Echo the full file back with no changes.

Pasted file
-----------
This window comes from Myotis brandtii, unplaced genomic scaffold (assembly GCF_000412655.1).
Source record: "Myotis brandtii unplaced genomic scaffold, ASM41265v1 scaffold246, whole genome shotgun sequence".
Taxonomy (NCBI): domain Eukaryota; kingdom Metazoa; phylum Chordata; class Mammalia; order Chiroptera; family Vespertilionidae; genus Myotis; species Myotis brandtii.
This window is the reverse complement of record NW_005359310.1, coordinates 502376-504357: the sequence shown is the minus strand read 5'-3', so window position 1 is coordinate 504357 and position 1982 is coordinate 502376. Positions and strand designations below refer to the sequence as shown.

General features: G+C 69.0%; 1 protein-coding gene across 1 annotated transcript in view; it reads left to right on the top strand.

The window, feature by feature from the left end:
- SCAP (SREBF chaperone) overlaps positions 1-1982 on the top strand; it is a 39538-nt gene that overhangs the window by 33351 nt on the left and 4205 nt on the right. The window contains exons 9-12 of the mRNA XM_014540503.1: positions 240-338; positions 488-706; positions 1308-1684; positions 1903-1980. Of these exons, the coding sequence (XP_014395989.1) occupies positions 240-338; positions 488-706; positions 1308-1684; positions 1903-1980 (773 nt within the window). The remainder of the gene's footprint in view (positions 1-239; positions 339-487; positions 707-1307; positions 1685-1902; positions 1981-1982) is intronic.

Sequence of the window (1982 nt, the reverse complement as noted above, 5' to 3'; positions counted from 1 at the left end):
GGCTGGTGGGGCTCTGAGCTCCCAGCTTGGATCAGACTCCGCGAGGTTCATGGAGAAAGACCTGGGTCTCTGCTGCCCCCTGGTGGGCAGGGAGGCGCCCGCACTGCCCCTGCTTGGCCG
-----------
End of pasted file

This window comes from Myotis brandtii, unplaced genomic scaffold (assembly GCF_000412655.1).
Source record: "Myotis brandtii unplaced genomic scaffold, ASM41265v1 scaffold246, whole genome shotgun sequence".
Taxonomy (NCBI): domain Eukaryota; kingdom Metazoa; phylum Chordata; class Mammalia; order Chiroptera; family Vespertilionidae; genus Myotis; species Myotis brandtii.
This window is the reverse complement of record NW_005359310.1, coordinates 502376-504357: the sequence shown is the minus strand read 5'-3', so window position 1 is coordinate 504357 and position 1982 is coordinate 502376. Positions and strand designations below refer to the sequence as shown.

General features: G+C 69.0%; 1 protein-coding gene across 1 annotated transcript in view; it reads left to right on the top strand.

The window, feature by feature from the left end:
- SCAP (SREBF chaperone) overlaps positions 1-1982 on the top strand; it is a 39538-nt gene that overhangs the window by 33351 nt on the left and 4205 nt on the right. The window contains exons 9-12 of the mRNA XM_014540503.1: positions 240-338; positions 488-706; positions 1308-1684; positions 1903-1980. Of these exons, the coding sequence (XP_014395989.1) occupies positions 240-338; positions 488-706; positions 1308-1684; positions 1903-1980 (773 nt within the window). The remainder of the gene's footprint in view (positions 1-239; positions 339-487; positions 707-1307; positions 1685-1902; positions 1981-1982) is intronic.

Sequence of the window (1982 nt, the reverse complement as noted above, 5' to 3'; positions counted from 1 at the left end):
GGCTGGTGGGGCTCTGAGCTCCCAGCTTGGATCAGACTCCGCGAGGTTCATGGAGAAAGACCTGGGTCTCTGCTGCCCCCTGGTGGGCAGGGAGGCGCCCGCACTGCCCCTGCTTGGCCG